The condition is inherited in an autosomal recessive manner meaning the person must have a mutation in both copies of the gene in each cell, inherited from each parent (the carrier) – when 2 carriers have children, each child has 25% (1 in 4) chance to be affected, 50% (1 in 2) chance to be unaffected carrier, 25% chance to be unaffected and not be a carrier.
Common 1:20 – 1:100
Polygenic hypercholesterolaemia describes the small effect of many genes increasing our cholesterol levels and not just one single dominant gene as in a monogenic condition such as Familial Hypercholesterolaemia. Although at least 140 genes are known to have an effect on LDL-cholesterol levels, 12 common “LDL raising” gene variants (or SNPs) with the largest effects on LDL-cholesterol have been identified in genetic testing laboratories. Each of these common gene variants increases cholesterol level by only a small amount (less than 10%) on its own, however if a person has inherited several of these gene variants, not just one or two, then these can cause a severe increase in their cholesterol level in a cumulative manner.
Doctors who test people who they think have FH believe that this is the most frequent cause of high cholesterol in people where no dominant FH causing gene is found in routine genetic tests. Now lipid clinics can offer what is known as next generation sequencing where they can look for the major dominant gene causes as well as these 12 common LDL raising variants at the same time to see which is the cause for the high cholesterol. Although high cholesterol caused by this “polygenic” condition may not be present from birth and may not therefore be as “severe” as monogenic FH, people are still at risk of developing cardiovascular disease and should still be offered cholesterol lowering medication to reduce their levels and also address any other risk factors they may have. As all of the gene variants in polygenic hypercholesterolaemia are not inherited together, cascade testing i.e. the genetic testing of other family members of people, is not recommended as it is unlikely to be cost effective. Instead, relative can be offered cholesterol testing and if found to have a high cholesterol then they should receive appropriate advice regarding cholesterol and other risk factors.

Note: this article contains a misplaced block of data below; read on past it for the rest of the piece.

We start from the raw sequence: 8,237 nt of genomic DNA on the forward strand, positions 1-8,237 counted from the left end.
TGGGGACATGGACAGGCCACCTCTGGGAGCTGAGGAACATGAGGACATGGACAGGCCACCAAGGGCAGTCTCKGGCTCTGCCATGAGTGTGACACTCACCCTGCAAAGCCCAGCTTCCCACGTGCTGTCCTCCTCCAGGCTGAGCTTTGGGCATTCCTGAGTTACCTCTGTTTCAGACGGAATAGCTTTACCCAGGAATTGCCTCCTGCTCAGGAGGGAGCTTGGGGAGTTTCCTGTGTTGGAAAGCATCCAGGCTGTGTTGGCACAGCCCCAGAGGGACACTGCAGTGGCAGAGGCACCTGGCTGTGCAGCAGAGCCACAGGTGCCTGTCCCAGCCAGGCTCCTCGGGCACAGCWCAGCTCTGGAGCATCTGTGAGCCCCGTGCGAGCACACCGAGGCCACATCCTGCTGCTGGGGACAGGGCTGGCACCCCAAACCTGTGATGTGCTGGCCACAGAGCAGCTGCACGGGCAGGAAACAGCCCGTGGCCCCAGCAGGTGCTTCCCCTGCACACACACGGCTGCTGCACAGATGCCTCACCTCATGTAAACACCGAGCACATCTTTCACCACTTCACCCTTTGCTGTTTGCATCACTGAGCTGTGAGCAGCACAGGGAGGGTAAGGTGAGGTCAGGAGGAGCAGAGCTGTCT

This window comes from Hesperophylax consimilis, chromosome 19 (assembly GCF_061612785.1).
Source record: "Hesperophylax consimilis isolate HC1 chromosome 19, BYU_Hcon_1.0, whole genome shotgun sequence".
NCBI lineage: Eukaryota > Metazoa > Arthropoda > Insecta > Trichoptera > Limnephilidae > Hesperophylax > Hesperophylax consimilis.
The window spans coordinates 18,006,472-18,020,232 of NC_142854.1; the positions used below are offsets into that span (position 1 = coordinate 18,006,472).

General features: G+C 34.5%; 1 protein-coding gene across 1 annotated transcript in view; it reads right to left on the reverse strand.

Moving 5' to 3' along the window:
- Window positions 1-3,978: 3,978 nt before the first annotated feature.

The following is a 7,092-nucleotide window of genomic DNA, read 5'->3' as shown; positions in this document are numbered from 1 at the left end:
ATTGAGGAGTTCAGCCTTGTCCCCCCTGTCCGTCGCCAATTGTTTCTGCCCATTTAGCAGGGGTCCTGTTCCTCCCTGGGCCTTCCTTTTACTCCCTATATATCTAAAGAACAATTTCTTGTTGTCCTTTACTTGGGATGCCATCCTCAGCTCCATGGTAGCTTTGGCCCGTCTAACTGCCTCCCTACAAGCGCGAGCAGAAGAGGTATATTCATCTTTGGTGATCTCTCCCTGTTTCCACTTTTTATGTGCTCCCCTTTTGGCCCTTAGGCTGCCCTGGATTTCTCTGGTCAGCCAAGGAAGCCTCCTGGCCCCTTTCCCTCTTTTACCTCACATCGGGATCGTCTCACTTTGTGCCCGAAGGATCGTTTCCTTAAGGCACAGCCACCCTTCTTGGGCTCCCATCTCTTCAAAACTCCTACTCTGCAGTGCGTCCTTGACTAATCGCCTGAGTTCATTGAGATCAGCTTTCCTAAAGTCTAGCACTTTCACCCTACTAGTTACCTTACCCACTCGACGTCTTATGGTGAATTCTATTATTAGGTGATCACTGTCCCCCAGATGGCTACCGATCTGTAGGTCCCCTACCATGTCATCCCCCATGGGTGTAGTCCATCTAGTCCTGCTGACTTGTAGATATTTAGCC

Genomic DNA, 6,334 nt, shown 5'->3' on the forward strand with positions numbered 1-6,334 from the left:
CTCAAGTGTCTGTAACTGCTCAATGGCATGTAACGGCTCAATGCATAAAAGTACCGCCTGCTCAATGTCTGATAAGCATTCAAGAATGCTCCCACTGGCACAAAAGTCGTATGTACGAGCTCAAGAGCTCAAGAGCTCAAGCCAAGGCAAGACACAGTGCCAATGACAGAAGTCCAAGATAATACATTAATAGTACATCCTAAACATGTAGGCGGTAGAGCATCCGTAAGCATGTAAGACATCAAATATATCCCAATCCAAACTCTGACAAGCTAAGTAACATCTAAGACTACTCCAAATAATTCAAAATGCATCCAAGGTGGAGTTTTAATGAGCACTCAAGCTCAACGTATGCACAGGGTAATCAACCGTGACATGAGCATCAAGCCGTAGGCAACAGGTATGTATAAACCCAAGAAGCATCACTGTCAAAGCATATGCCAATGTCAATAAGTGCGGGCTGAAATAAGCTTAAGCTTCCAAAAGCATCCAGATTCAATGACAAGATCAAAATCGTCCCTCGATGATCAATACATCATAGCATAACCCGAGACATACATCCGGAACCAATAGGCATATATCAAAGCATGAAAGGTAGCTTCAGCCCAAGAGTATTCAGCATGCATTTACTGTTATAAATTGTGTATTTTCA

People who have had a single FH causing gene mutation identified (monogenic FH) can also have an additional background of “polygenic” LDL-cholesterol raising variants. For example, of two sisters who were tested for FH, the first sister had a total cholesterol level of 15 mmol/L and the second sister had a total cholesterol level of 8.5mmol/L. The first sister was found to have a known FH causing single gene plus a polygenic background, whereas the second sister did not have the genetic alteration but did show the polygenic background. Both sisters met the diagnostic criteria for FH, but only the first sister required further cascade testing of her family.
For those who are found to have a low polygenic or “SNP score”, this can indicate the presence of an undiagnosed single FH causing gene. Specialists recognise there are at least 10% of those diagnosed clinically as definite FH (e.g. having tendon xanthoma) in which no monogenic mutation can be found and those with an additional low SNP score may eligible for the whole genome sequencing to find a novel cause (indeed some have been recruited for the 100.000 Genome Project)
Autosomal recessive hypercholesterolaemia (ARH) is a rare condition which has a similar clinical features to the rarer form of familial hypercholesterolamia (FH) known as homozygous FH (HoFH). Comparative studies have shown that it is a less severe condition which responds better to cholesterol lowering medication than HoFH. It is thought to be milder than the receptor negative form of HoFH and more so resembles that of the receptor defective HoFH. There are thought to be only 50 known affected individuals, with rare cases occurring worldwide.
The condition is caused by a mutation in the ARH gene, which results in the complete loss of function of the ARH protein which is needed for the LDL receptor to take up LDL from the blood and into the cell (internalization of the LDLR complex). A recent 2018 study found that despite intensive treatment, LDL cholesterol levels in people with ARH remained far from treatment targets.